Alchemy was dismissed by many as misspent energy of some of the greatest minds known to science – a quest driven by greed and hunger for fame. Yet the developments, compounds and practices alchemists stumbled upon in their search for the Philosopher’s Stone are among the greatest chemical achievements still relevant today.

Here are some of the most famous alchemists of all time and their scientific achievements.

Zosimos of Panopolis (late third century AD)

The Egyptian alchemist was born in Panopolis, south of Roman Egypt. He was responsible for one of the first definitions of alchemy as the study of ‘the composition of waters, movement, growth, embodying and disembodying, drawing the spirits from bodies and bonding the spirits within bodies’. He wrote ‘Cheirokmeta’, the oldest known collection of books on alchemy, some of which survive to this day. Known as the father of alchemy, he also believed that fallen angels taught metallurgy (the study of metal properties and their production and purification) to women they married. This idea was written up in the ‘Book of Enoch’.

Ancient Romans believed mystical sciences were evil, but Zosimos said that demons hoped for the ignorance of men by keeping them in a “haze of suffering”, so alchemy lets mankind learn how to control the world and keep the evil at bay.

Maria the Jewess (between first and third century AD)

According to Zosimos, who wrote of her and her discoveries, Maria the Hebrew, or Maria Hebraea, lived between the first and third centuries AD.

Maria the Jewess’s beliefs that all things are essentially the same and the way they are combined determines their ‘final form’ influenced later alchemical practices. She also saw metals and other objects as male or female, and thought that metals, like living things, could die. However, she believed death was only a change in form and not final, just like plants change into ash when they burn.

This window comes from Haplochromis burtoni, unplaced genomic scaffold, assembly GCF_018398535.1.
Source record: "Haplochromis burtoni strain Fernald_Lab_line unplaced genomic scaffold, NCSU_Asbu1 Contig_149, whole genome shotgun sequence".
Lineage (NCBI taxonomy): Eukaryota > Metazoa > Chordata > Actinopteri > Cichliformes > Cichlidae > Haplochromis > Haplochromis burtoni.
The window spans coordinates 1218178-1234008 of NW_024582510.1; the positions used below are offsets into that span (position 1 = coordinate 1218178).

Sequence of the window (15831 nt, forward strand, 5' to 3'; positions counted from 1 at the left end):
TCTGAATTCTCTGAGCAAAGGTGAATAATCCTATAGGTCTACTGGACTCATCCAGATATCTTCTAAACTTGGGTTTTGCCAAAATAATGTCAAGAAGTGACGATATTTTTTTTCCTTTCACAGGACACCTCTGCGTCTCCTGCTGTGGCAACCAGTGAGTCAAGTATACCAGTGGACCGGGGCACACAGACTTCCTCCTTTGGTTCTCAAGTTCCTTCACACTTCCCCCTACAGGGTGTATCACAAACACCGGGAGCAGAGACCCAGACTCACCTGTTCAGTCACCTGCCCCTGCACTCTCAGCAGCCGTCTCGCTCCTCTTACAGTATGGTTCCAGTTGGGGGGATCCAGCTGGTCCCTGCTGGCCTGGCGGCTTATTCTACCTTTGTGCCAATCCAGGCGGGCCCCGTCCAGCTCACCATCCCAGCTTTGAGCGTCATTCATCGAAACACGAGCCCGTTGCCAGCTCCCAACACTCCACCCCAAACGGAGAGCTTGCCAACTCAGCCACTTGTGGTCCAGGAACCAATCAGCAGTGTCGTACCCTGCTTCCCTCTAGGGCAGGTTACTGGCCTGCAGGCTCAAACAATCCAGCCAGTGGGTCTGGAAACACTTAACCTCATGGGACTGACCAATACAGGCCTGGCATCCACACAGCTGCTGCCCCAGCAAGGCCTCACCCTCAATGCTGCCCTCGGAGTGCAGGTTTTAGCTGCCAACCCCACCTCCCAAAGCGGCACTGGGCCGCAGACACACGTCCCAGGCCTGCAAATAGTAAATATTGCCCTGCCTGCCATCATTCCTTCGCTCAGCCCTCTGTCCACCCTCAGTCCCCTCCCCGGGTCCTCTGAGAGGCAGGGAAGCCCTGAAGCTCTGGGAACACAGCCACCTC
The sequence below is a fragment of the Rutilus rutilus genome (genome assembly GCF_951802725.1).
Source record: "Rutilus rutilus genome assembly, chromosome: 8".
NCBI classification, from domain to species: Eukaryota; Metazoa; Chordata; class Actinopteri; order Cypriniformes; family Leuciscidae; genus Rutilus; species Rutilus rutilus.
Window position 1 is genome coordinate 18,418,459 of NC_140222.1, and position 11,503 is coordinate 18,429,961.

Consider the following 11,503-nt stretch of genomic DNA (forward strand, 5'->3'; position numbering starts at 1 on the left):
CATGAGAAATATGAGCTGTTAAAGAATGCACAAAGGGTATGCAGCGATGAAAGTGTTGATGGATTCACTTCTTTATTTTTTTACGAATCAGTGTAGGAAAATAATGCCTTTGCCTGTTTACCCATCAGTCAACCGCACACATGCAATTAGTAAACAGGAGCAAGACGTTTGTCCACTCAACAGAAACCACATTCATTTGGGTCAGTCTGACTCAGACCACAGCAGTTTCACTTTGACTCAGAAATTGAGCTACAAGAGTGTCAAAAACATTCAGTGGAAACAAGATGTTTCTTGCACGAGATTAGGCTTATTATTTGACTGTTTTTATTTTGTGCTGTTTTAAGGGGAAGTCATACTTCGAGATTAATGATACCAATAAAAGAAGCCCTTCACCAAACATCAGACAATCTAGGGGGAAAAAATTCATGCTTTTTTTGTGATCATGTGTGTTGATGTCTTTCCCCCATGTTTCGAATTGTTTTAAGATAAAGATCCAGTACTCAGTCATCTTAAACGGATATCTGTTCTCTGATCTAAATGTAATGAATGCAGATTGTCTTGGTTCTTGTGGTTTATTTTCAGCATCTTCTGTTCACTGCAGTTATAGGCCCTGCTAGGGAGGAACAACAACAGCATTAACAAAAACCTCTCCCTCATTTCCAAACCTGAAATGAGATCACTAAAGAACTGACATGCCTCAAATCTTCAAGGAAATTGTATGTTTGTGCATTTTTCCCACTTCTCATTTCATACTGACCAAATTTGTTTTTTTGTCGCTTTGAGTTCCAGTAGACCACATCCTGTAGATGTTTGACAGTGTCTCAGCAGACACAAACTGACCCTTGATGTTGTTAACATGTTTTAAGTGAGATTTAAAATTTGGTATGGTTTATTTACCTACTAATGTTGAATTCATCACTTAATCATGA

She was credited with a few ground-breaking discoveries, such as the ‘Bath of Maria’ (Kerotakis), which heated alchemic matter and collected vapour. It is a double-vessel airtight container with a sheet of copper upon its upper side that heats substances without scorching them. The tribikos, a kind of distilling apparatus with three arms to create substances purified by distillation, and the bain-marie (Mary’s Bath) – essentially a double boiler – are also attributed to Maria. All three are still used today for chemical experiments.

Jean Baptista Van Helmont (1580-1644)

With his work on the effect of chemicals on the human body, his discovery of carbon dioxide, and his belief that understanding the body and the world needed to begin with alchemy, Belgian scientist Van Helmont helped synonymise alchemy and chemistry. He reckoned that nothing could advance without alchemy. Van Helmont also believed in a ‘prima materia’, with no basic elements, but only one matter – the foundation for everything.